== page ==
Lightening strike on Timber Butte

The hail miraculously pounded the flames for five minutes

On August 29th Nancy and I celebrated our 39th wedding anniversary by enjoying a quiet steak dinner on our back porch.  It was a delightfully cool summer evening and both of us commented that we couldn’t have thought of a more wonderful place to be.  The sky was clear except for some magnificent building thunderheads over the distant mountains in the east.   I think it was about eight when we finished eating and were peacefully enjoying each other’s conversation and company.  In that moment a strong gust of wind simultaneously blew out our dinner candles and I noticed the windmill above the pond swing around facing into the north.  I had just made a comment as to how unusual that was when out of nowhere there was a giant flash of lightening and a deafening crash of thunder just to the north.  It was so loud it caused Nancy to jump up and run to the north side of the house where she immediately saw an explosion of fire about two-thirds of the way up the south grassy slope of Timber Butte.  Her alarming shouts caused me to join her and we watched in horror as fire, fueled by dry high winds swept across the upper slope of the mountain consuming nearly an acre in a matter of mere seconds.

Nancy called 911 as I pulled on some heavy boots in preparation for a defensive fight.  Even as she spoke to the dispatcher we knew what we were observing was a hopeless case.  The timber was only several hundred feet above the rapidly spreading flames and they were heading directly for it.  I grabbed a shovel contemplating the steep assent towards what I knew would be a feeble attempt to arrest an inevitable disaster.  In our minds it was a complete loss until an amazing thing happened.  Out of nowhere one lone black cloud moved over the butte and the sky opened up.  It started to hail icy stones the size of marbles.  It came down so hard that we were forced to get under cover for safety sake.  Recognizing the miracle of the moment we both started to pray.  The noise was horrific as the hail stones pounded the metal barn and shed roofs causing us to pray even louder.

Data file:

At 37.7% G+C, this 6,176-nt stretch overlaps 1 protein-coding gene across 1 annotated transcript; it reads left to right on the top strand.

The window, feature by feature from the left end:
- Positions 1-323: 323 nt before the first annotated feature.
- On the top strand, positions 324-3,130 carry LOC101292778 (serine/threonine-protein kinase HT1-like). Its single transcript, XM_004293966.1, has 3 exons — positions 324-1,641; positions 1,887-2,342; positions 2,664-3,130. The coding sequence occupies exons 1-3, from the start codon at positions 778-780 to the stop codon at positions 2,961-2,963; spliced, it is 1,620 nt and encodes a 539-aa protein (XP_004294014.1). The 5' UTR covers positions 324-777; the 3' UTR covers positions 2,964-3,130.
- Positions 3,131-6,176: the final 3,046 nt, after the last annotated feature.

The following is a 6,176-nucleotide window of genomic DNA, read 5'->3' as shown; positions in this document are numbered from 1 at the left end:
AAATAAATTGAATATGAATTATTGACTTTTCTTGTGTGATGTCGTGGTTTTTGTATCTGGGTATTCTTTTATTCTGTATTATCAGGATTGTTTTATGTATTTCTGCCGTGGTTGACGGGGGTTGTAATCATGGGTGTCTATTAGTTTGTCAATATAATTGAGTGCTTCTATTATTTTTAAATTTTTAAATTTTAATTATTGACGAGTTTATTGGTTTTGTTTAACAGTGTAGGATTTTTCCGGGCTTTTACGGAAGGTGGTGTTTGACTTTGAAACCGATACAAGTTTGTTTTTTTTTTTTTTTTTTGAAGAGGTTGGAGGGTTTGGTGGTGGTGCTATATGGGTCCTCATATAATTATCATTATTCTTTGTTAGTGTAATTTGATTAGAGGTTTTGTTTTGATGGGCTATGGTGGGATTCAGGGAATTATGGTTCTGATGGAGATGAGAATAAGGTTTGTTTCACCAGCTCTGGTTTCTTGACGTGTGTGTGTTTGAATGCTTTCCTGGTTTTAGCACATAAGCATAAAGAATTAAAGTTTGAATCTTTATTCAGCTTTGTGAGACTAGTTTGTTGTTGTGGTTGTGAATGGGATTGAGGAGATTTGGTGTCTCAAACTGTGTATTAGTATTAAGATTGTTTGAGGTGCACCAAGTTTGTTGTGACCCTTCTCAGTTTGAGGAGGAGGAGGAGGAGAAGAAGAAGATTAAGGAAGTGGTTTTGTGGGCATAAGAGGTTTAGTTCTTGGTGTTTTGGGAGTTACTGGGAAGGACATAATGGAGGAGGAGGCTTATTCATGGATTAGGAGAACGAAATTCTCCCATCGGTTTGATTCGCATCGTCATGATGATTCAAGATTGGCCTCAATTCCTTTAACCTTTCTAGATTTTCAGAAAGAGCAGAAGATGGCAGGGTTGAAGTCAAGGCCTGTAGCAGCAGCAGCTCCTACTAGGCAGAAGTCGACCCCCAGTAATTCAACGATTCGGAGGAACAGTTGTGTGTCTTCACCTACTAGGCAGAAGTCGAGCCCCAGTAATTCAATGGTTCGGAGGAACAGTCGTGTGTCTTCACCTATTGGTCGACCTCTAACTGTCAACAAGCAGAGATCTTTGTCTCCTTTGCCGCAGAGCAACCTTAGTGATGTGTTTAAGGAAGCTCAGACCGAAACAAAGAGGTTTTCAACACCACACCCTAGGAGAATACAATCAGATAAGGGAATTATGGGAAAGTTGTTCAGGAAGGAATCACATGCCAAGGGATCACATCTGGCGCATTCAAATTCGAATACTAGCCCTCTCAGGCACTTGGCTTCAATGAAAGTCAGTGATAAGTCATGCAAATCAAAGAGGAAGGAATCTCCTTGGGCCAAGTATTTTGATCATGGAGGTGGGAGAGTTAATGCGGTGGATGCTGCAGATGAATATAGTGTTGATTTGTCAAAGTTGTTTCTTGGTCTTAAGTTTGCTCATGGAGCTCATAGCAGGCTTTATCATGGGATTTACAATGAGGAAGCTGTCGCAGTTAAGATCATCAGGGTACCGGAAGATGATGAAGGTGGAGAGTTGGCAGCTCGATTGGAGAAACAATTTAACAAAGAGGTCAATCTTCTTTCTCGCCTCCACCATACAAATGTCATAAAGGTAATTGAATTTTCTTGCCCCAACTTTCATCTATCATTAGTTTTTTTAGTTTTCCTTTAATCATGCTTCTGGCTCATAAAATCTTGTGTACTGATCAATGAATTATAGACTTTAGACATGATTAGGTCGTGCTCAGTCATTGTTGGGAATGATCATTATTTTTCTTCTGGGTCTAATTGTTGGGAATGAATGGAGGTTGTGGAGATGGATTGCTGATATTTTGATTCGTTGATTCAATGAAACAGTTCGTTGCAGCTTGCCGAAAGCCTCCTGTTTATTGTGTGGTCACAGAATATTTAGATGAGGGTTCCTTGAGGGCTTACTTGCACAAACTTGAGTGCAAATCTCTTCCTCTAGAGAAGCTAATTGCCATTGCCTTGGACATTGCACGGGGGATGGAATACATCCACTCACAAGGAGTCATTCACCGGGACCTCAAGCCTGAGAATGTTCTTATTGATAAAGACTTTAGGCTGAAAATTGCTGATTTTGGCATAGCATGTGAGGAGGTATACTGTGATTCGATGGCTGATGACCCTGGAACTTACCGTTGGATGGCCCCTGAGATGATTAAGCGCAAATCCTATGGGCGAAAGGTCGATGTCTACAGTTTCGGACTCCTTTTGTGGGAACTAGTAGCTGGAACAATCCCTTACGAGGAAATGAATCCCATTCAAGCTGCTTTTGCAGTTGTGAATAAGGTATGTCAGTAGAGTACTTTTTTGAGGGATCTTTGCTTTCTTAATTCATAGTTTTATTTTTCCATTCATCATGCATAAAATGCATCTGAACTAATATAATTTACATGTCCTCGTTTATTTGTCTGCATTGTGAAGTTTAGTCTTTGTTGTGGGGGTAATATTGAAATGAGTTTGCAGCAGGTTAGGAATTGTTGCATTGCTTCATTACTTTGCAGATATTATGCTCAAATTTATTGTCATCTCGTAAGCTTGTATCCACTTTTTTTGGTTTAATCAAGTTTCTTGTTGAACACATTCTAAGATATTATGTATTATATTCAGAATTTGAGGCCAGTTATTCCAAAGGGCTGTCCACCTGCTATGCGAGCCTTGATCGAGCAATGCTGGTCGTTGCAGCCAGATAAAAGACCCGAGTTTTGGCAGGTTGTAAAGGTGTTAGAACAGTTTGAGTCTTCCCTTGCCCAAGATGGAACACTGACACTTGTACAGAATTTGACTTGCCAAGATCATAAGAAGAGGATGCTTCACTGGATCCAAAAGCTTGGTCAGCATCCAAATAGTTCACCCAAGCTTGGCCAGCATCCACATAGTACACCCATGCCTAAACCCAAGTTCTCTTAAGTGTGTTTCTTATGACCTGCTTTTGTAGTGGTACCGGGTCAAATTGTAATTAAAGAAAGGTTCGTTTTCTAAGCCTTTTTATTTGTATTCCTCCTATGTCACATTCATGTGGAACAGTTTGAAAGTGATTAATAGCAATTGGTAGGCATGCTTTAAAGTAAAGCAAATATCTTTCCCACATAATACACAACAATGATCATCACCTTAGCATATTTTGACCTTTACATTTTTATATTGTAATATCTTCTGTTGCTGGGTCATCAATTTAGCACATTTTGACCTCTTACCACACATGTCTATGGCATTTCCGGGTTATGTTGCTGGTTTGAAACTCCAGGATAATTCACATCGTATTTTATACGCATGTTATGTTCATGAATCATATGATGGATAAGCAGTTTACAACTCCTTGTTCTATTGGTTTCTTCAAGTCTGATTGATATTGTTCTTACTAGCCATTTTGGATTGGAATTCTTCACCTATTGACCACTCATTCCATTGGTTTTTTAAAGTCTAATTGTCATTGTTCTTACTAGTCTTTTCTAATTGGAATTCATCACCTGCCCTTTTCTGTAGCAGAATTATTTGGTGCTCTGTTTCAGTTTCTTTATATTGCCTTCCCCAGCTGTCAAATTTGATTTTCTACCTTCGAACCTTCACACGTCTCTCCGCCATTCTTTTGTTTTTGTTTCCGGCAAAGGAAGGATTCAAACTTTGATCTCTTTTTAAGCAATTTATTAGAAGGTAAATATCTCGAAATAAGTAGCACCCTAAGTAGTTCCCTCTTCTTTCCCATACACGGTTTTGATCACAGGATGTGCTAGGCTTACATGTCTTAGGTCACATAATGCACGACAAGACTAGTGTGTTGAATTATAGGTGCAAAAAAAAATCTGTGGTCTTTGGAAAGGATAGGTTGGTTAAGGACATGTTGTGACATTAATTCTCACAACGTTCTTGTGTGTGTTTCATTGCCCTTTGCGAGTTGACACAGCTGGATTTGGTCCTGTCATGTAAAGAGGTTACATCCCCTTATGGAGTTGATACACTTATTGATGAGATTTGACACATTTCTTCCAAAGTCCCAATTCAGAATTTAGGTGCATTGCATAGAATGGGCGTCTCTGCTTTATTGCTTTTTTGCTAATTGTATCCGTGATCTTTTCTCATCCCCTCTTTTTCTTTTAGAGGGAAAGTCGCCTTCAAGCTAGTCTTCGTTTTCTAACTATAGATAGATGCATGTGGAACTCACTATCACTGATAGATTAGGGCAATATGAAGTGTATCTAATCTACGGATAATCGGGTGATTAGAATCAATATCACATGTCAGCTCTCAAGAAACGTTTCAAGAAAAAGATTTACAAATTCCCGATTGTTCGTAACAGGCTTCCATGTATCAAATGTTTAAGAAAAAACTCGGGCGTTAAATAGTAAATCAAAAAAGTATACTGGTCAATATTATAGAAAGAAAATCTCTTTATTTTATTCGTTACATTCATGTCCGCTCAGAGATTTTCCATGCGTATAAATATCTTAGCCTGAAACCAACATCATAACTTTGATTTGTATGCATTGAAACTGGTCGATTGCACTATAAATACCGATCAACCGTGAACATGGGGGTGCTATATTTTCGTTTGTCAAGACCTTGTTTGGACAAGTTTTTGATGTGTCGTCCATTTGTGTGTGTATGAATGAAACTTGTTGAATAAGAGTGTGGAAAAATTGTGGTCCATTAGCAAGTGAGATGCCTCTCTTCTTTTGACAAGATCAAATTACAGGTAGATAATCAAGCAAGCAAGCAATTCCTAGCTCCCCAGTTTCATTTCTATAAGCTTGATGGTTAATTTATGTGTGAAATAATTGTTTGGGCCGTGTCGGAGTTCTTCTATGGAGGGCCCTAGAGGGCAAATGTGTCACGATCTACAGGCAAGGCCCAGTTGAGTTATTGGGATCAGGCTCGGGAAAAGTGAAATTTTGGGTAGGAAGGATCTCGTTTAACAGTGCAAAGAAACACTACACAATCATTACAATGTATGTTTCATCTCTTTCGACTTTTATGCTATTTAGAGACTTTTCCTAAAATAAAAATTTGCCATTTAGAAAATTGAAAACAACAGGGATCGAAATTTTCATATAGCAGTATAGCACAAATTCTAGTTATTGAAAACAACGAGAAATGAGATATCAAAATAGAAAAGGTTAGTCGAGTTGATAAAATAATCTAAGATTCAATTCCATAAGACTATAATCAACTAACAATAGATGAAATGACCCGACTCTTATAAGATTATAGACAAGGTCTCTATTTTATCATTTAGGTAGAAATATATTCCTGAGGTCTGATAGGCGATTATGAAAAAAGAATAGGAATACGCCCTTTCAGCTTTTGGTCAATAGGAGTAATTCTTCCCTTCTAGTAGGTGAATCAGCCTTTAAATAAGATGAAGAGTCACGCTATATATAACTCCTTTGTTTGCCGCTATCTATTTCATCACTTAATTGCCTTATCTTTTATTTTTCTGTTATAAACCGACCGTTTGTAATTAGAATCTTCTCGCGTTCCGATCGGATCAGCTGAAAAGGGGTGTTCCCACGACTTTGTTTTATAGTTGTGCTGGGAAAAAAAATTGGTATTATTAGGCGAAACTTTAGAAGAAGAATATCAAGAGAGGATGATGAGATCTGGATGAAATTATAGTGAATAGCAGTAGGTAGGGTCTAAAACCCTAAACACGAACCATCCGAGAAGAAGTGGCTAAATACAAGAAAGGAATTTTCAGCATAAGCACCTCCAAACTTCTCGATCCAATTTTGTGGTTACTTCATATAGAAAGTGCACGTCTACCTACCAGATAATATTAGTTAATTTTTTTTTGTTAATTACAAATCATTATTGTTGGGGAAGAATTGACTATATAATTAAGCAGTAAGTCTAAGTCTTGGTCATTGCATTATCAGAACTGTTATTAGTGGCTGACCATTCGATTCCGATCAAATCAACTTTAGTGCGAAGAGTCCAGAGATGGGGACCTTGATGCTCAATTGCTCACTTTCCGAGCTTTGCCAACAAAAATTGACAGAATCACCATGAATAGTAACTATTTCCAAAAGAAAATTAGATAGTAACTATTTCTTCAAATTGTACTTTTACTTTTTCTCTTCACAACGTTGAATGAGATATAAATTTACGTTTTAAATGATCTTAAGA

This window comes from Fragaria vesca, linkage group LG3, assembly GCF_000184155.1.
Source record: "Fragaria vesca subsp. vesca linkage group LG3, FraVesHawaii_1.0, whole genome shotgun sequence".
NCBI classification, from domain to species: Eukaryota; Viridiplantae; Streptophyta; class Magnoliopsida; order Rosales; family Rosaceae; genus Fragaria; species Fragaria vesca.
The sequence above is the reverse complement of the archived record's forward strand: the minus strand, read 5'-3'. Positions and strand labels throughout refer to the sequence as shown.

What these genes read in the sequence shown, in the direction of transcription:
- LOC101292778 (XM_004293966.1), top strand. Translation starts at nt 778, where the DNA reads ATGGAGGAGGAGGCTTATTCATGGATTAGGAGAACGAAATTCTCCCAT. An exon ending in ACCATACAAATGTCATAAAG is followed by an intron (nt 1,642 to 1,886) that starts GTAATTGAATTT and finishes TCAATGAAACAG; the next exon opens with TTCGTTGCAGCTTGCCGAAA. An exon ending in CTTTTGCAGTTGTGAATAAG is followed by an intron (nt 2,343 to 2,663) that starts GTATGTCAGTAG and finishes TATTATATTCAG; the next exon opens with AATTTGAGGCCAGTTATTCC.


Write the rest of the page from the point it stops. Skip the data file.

The flames that at first seemed to be unaffected by the initial downpour slowly began to shrink back.  Little by little they lost their intensity and we continued to shout, “more Lord – don’t stop now Lord” as hope was rekindled in us.  For a minute I thought the hail would pass by allowing the flames to regain momentum again, but we kept praying until the last flicker of flame finally died away.  At that moment the hail turned off as if a giant heavenly valve slammed shut.  Honestly, it was amazing and nothing short of a miracle.

I grabbed my shovel and with Lily’s companionship started my climb on a full anniversary dinner wanting to be assured that there were no smoldering embers secretly waiting to reignite with the next gust of wind.

When I had made my assent and arrived at the blackened scar I looked back down towards our home glad to see the Sweet volunteer fire truck pull up some five hundred feet below.  I knew then however that it would have been too late to save Timber Butte without the divine intervention of God.

It was an anniversary we will always remember.